Symfony Local Web Server, 6 months later
If you haven't heard about the Symfony local web server yet, you can discover it in the official documentation
With 30+ releases since the first public release, we have been hard at work fixing bugs and adding features.
We now auto-detect more PHP versions installed on your machine (MacOS, Windows,
and Linux) from many different vendors (in addition to the PHP binaries located
$PATH). In no particular order: Homebrew, phpenv, Liip PHP, Ondrej
PPA, Remi's RPM repository, XAMPP, MAMP, phpbrew, Cygwin, Chocolatey, WAMP, and
We claimed support for HTTP/2, but this was partially true. We falled back to
HTTP/1 when you were using local domain names. Not anymore. HTTP/2 is now
supported even when using nice domain names ending with
One convenient feature of the local web server is the ability to run different
versions of PHP depending on the project (via a
.php-version file for
instance). That also works on the console when running
symfony run script.php.
In addition, it also automatically reads environment variables
.env files). That's very useful when running a script that does not
use the Symfony Dotenv component. Use `symfony php script.php` and done. The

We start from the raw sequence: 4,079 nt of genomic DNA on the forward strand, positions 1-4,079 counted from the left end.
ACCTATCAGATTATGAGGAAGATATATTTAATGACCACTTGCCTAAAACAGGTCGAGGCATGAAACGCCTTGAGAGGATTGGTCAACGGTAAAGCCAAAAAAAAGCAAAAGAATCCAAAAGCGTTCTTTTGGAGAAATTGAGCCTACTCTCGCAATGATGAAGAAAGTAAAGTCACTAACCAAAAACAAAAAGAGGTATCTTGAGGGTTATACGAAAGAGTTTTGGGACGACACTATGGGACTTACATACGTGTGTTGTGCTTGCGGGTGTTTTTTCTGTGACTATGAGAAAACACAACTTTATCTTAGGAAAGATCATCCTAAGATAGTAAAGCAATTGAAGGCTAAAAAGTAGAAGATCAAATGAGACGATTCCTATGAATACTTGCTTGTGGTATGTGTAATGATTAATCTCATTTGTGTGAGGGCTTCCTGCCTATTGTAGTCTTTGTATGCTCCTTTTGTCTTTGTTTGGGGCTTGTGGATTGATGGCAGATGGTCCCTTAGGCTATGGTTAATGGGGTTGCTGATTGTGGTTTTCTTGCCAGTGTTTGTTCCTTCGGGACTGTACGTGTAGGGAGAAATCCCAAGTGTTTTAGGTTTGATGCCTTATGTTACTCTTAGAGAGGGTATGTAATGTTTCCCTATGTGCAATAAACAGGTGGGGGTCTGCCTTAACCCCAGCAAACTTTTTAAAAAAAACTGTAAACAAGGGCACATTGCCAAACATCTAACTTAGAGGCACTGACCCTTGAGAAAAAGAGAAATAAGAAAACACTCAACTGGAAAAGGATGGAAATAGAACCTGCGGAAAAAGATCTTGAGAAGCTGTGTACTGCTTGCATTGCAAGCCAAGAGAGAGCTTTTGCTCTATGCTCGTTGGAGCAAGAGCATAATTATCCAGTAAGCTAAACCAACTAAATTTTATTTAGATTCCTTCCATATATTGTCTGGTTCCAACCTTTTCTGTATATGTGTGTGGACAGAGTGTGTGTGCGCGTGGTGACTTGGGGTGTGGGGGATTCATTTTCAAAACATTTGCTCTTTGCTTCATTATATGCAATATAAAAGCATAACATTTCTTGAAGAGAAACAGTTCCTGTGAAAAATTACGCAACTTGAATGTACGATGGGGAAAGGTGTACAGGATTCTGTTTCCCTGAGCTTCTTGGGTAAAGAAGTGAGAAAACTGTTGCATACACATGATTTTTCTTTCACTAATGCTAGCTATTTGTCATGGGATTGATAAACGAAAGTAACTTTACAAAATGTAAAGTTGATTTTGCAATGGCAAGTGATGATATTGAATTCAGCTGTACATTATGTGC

same features are now available for many commands:
By default, the local web server reads the Symfony environment (
for instance) from your
.env configuration. You can force the production
environment by running
symfony local:server:prod (disable it via
symfony local:server:prod --off).
Pure HTML websites or SPAs can also use the local web server; no need for something else.
Last but not least, we have added support for Docker. We think this provides the
ideal local working environment: local native PHP performance with local
domains, TLS, HTTP2, and logs aggregation and service management via Docker
Compose (or SymfonyCloud). Integration is almost automatic if you are exposing
the ports of your services. The services are then exposed as environment
variables to the Symfony application. The documentation
explains how you can do it. One nice feature is that ports being random on the
host, you can work on several projects using Docker without having to shutdown
one to work on the next. Having random ports works because the environment
variables are exposed automatically by the
Also note that checking for vulnerabilities in your project should now be done
symfony CLI as well, more specifically via the
command. It does the checks locally without using the HTTP API (it clones the
security advisories database to determine issues).
That's ideal to use in your CI as well.
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